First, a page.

Many families fail to address the needs of their pets when undertaking estate planning. Pets and other animals such as livestock are considered personal property and pass as such under an individual’s will, unless there are specific provisions dealing with pets or animals. Only a small percentage of pet owners include provisions for their pets in their estate planning documents. This places a burden on executors, administrators, and family members in making decisions about the care and custody of pets following their owner’s death.
Tennessee and Virginia have each adopted a version of the Uniform Trust Code dealing with trusts for animals. These trusts can provide a source of funding to care for your pets after your death. The beneficiary of a trust for the care of animals can be any animal or animals living at the time of the testator’s death, and the trust can continue until the last to die of the animal beneficiaries or 90 years, whichever comes sooner.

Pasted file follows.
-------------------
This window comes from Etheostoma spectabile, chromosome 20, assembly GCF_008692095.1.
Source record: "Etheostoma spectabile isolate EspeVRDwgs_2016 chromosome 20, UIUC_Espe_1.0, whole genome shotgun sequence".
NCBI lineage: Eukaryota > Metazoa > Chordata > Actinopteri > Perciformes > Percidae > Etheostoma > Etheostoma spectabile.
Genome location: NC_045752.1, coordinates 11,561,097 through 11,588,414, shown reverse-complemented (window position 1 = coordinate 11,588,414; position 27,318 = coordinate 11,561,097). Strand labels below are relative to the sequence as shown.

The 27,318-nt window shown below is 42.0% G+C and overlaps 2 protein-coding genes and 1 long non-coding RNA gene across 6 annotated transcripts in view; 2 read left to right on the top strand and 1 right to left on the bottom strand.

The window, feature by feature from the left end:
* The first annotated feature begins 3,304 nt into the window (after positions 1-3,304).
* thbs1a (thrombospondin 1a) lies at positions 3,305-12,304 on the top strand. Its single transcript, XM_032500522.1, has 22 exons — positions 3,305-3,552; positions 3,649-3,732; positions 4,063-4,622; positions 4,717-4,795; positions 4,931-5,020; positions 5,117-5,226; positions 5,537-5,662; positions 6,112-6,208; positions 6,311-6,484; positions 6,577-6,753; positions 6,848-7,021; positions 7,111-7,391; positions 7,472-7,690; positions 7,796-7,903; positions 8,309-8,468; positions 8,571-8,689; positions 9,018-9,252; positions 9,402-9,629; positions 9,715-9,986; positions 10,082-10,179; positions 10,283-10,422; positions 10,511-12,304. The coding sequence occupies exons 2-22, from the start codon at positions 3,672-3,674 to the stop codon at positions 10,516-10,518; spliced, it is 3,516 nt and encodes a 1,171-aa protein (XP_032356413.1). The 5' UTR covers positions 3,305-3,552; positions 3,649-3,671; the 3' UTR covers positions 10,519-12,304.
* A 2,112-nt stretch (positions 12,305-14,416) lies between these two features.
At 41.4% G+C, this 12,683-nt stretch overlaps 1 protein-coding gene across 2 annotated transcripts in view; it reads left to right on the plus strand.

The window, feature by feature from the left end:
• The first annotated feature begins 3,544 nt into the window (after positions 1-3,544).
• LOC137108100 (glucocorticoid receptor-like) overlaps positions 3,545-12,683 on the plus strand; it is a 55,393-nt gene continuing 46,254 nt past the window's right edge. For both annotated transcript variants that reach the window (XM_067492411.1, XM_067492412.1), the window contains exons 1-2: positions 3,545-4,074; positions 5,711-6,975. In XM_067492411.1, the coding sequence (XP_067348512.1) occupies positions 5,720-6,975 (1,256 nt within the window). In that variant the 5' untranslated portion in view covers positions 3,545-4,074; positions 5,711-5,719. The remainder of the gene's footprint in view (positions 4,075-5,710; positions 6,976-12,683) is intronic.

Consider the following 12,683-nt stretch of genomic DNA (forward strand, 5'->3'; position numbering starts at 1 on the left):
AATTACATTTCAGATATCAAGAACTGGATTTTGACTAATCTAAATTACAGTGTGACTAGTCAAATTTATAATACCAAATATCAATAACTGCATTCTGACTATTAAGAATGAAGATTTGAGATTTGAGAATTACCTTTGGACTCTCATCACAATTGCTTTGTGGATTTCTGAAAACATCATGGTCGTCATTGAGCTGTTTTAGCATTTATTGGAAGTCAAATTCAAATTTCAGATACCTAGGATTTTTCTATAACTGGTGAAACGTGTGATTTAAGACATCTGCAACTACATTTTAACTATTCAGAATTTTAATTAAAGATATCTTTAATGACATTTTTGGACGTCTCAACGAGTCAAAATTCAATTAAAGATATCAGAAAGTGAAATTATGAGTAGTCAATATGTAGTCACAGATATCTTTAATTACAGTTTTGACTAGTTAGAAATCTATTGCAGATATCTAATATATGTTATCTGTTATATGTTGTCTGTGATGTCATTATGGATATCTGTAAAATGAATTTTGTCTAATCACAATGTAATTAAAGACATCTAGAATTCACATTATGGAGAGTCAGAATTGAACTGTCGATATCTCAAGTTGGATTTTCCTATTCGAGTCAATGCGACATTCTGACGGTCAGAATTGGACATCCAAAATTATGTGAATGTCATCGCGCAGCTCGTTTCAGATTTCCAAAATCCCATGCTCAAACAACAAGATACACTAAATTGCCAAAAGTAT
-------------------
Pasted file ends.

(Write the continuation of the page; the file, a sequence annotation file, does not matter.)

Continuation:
Funds in a trust for the care of animals shall be expended for the animals’ care, including all expenses associated with food, boarding, grooming, medications, and veterinary care, including any expenses for the treatment of diseases, neurological conditions, mobility impairment, and cremation or burial upon the death of the animals. Expenses related to the pet’s new home may also be provided by the trust , including the costs of fencing a yard or adding ramps to assist with the mobility issues of aging pets.
There is also some flexibility in establishing trusts for the care of animals. The financial role of trustee to manage the trust funds can be separated from the caregiver role, allowing individuals to choose the person most suited to care for the animal without regard for that person’s ability to manage the financial aspects of the trust. Utilizing a trust for the care of your animals ensures your four legged family members will be taken care of long after you are gone.